"What happens to a beach depends on randomly occurring storms, and every storm is different," he said. "You have some big storms that don't do anything. Then the next big storm will do a tremendous amount of damage."
Beaches can behave chaotically, which -- according to the emerging guidelines of chaos theory -- "have a huge dependence upon initial conditions," added Pilkey, who said his "favorite initial condition" is a layer of shells that can cover some beaches.
"If you have a shell layer, the beach won't move until you are well into a storm and the energy gets really high," he said. "Whereas, with a beach that is less shelly, its sand will move with the waves from the beginning of a storm. So you have an entirely different response to a storm just because of a layer of shells."
Pilkey said such models also do not keep up with the pace of scientific discovery.
For instance, he said, coastal researchers learned only comparatively recently that "rocks underlying the shore face control the erosion rates of beaches. These models also don't take into account the strong bottom currents that we didn't know much about 20 years ago."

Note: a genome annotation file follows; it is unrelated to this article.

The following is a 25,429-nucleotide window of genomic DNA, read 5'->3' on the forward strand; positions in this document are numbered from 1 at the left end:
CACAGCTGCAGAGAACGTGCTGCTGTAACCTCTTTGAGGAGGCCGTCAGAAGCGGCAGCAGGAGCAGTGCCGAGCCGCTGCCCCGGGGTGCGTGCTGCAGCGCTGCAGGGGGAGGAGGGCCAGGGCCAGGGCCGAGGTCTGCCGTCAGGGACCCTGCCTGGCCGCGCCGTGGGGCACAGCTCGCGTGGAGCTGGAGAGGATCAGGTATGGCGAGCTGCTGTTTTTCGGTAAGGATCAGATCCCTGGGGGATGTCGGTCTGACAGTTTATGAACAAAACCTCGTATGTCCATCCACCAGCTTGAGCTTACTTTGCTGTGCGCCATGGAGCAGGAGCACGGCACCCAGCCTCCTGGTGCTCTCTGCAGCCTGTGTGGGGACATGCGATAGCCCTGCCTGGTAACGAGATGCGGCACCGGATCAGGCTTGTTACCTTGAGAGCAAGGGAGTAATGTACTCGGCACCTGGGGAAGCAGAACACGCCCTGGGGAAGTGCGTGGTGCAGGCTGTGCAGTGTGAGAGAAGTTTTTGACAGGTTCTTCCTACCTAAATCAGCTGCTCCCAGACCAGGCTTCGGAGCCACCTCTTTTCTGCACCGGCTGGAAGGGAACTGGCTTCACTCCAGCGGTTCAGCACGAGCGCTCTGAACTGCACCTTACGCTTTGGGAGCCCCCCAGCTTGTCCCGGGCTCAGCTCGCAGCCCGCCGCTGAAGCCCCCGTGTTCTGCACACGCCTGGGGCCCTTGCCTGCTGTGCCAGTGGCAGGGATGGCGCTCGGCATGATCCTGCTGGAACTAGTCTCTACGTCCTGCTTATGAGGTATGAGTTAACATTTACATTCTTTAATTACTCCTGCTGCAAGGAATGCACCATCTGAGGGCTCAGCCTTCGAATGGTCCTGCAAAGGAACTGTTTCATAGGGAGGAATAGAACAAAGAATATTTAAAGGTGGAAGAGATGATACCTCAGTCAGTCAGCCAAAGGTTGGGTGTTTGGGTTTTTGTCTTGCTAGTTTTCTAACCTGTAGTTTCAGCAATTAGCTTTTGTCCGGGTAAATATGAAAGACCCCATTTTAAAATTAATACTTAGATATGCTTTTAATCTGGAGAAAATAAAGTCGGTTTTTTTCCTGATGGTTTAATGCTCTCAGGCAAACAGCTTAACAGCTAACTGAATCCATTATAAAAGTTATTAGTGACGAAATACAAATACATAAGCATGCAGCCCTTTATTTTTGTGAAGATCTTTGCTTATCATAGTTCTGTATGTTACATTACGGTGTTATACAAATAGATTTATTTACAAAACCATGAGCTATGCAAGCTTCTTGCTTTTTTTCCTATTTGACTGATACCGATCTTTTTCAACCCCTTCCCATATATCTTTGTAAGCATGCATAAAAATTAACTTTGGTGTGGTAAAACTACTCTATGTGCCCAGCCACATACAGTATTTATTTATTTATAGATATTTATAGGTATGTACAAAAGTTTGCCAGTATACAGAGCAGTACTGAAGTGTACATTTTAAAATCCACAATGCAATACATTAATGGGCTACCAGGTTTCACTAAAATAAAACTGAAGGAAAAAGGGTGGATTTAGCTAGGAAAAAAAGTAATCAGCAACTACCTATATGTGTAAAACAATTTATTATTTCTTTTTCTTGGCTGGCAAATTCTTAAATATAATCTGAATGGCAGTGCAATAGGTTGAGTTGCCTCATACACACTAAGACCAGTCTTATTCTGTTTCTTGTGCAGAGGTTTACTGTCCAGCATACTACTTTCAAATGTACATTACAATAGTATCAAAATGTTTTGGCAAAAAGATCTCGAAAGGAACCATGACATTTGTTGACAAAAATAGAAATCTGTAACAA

Pilkey stressed that he does not object to using "basic" scientific models to study nature, because those address the questions "how" or "why." By contrast, the engineering models he opposes "ask the questions "where," "how much" and "when," he added.
"For example, "When will that beach disappear that we just nourished?"
he said. "Or, "How much sand will be needed to make it last for X numbers of
years?"; and "Where is the shoreline going to be
Contact: Monte Basgall